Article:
Nothing more clearly demonstrates how rigged this system is in favour of the duopoly than the only other party with a large misrepresentation: The Greens. With 9.2% misrepresentation against them, instead of receiving 9.2% of seats (14), they received 0.7% (1).

A misrepresentation of 46.5% indicates that our electoral system is deeply flawed, even if we accept its populist nature. Deep changes need to be made, but there’s no political will to make them, as the winners of this system have no interest of losing their control of the political apparatus, and no one funding them wants to risk competition from grassroots movements.

Misrepresentation

30 Days of Pride — Week 4

My final post of thirty days of pride! A bit belated, because I got distracted by the Australian election, but here nonetheless.

23: Share a picture of your family or friends.
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My Family.
24: Share your greatest achievement.

My greatest achievement would probably be getting into the Ph.D. programme at the University of Queensland. I think I’ll elaborate on this when (if!) I graduate!

25: Take a selfie! You’re beautiful.
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Photo of me in bad lighting!
26: Who in the queer community (past or present) inspires you?

Julia Serano: her manifesto Whipping Girl had a huge impact on me when I was first exploring queer literature.

Florence Nightingale: a lesbian superhero who saved a huge number of lives; what is there not to love?

27: Treat yourself today, and share a picture of it.

I was actually flying back from a conference in the USA this day, so here’s my delayed treat!

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Muesli, absolutely loaded with fruit and Manuka honey.
28: How are YOU going to change the world?

I’m a scientist who is currently studying quantum mechanical effects in biological systems. I’m hoping to use my research to help create more efficient organic solar cells, organic LEDs, and higher-yield crops.

The future is in renewable energy and I want to help us towards that future.

29: What do you love most about yourself?

To be honest, this one took the longest time to think of an answer to, but I think I would have to say kindness. I love that other people see me as kind, and I love being able to help them.

30: Why are you proud to be queer?

Because I’m part of a community of people who want to make the world better; that want to help the poor and disenfranchised; that respects consent in a way that just doesn’t exist in the monocishet community.

I’m proud because I can be myself, a poly lesbian who’s an active intersectional feminist, and have that identity be respected and even encouraged.

My queerness is tied with my sense of community, with my relationships, and my people: they are something to be proud of.

 

30 Days of Pride: Week 1 | Week 2 | Week 3 | Week 4

30 Days of Pride — Week 4

Australian Election 2016

For those unaware, the Australian Federal election is on this coming Saturday (02/07), and there’s a real risk that the Liberal-National Coalition (our conservative parties) will regain government for another three years. This would be terrible for numerous reasons, as I contended in a post on Facebook:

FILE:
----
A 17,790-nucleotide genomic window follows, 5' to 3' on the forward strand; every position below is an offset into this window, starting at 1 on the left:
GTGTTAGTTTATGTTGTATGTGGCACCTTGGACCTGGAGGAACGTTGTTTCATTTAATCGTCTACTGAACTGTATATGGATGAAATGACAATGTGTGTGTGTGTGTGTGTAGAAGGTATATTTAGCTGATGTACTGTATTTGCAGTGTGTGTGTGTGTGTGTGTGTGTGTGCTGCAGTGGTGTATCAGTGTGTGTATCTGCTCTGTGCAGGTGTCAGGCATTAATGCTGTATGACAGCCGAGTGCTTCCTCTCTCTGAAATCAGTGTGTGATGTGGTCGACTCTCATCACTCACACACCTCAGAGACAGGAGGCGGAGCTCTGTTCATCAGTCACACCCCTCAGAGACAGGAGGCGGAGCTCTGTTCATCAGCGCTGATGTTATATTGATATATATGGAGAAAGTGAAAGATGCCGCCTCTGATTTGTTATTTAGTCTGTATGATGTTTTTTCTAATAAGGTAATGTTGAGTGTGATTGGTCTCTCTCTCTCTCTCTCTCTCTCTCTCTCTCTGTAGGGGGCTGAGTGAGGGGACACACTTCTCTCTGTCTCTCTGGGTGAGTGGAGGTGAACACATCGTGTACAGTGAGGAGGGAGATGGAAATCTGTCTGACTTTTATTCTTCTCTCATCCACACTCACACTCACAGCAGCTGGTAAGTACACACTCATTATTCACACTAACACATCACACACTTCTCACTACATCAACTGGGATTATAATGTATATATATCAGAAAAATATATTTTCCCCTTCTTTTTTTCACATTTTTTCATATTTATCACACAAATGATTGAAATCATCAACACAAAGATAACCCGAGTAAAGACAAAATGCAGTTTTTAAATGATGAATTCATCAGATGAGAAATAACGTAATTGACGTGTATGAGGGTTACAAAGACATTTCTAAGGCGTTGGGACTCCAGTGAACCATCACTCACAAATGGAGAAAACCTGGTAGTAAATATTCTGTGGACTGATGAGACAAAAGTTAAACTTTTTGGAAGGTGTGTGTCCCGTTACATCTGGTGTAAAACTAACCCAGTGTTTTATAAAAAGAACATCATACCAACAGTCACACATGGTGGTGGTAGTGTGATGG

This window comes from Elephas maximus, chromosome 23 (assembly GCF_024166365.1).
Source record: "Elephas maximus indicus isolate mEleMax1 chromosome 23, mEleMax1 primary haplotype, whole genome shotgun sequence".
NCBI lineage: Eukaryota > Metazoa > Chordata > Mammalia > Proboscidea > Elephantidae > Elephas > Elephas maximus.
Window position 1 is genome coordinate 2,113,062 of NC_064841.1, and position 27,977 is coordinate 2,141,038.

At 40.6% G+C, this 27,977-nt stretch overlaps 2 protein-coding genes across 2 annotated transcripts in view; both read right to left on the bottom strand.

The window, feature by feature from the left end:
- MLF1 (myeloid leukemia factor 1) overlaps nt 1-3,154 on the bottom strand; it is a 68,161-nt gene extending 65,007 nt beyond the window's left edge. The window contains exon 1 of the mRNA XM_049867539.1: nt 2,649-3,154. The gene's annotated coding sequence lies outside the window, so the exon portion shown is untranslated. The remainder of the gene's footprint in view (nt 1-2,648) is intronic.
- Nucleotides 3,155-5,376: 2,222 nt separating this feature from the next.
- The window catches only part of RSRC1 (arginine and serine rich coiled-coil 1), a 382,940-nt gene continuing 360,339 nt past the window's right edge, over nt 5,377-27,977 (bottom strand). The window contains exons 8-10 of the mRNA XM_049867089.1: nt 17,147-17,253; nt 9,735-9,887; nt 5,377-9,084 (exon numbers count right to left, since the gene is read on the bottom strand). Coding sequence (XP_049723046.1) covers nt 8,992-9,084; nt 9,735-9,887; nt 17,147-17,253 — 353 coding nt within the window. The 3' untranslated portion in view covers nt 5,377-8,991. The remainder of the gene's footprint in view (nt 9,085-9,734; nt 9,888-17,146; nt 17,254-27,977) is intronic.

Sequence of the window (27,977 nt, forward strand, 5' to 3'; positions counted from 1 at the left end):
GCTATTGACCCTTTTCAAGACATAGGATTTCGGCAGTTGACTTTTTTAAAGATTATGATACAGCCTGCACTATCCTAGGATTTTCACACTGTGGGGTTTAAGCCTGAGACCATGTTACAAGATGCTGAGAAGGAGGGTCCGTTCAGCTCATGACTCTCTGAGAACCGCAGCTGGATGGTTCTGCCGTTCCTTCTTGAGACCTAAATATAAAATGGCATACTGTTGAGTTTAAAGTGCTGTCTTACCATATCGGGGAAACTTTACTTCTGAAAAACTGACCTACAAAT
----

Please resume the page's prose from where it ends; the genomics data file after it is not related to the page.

If you intend to vote for the Coalition this election, you are saying that you care more about perpetuating the myth that conservative governments are better at economics than the welfare of me, my friends, and my people.

You are saying that the rich and the powerful matter more than the poor and dispossessed.

You are saying that the messages of demagogues, xenophobes, and homophobes are more enthralling to you than egality, equality, and equity.

You are saying that your beliefs are lacking empathy and completely antithetical to my conception of morality.

You are saying that you personally do not care if I am hurt or harmed.

You are, in short, saying that you are not my friend, and I would appreciate you make this manifest by removing yourself from my friend’s list, rather than continue this charade with false-face and false-heart.

The Coalition wants to give businesses a $50 billion tax cut, while cutting welfare. They say that this would end up being profitable in their models … but their models assume that government spending doesn’t impact people’s well-being, which is clearly a ludicrous assumption.

Meanwhile, they want to hold a plebiscite to allow same-sex marriage. If this sounds good, it’s not: the other major parties (Labor and Greens) promise to legalise it through an act of parliament, in the exact same way the Coalition banned it in the first place. The plebiscite will cost over $100 million, and they intend to ignore the result: if the plebiscite shows that the Australian population are willing to endow queer people one of their rights, then the Coalition will allow a conscience vote, rather than a binding one. It’s a farce.

As a proud queer woman, and as an intersectional feminist, I can’t stand the thought of allowing these racist, xenophobic, queerphobic people to run our country and throw their full might against the poor and minorities of all stripes. If you choose to vote for them, you are favouring demagoguery and trickle-down economics, and I have absolutely no idea why you read this blog.

Australian Election 2016

30 Days of Pride — Week 3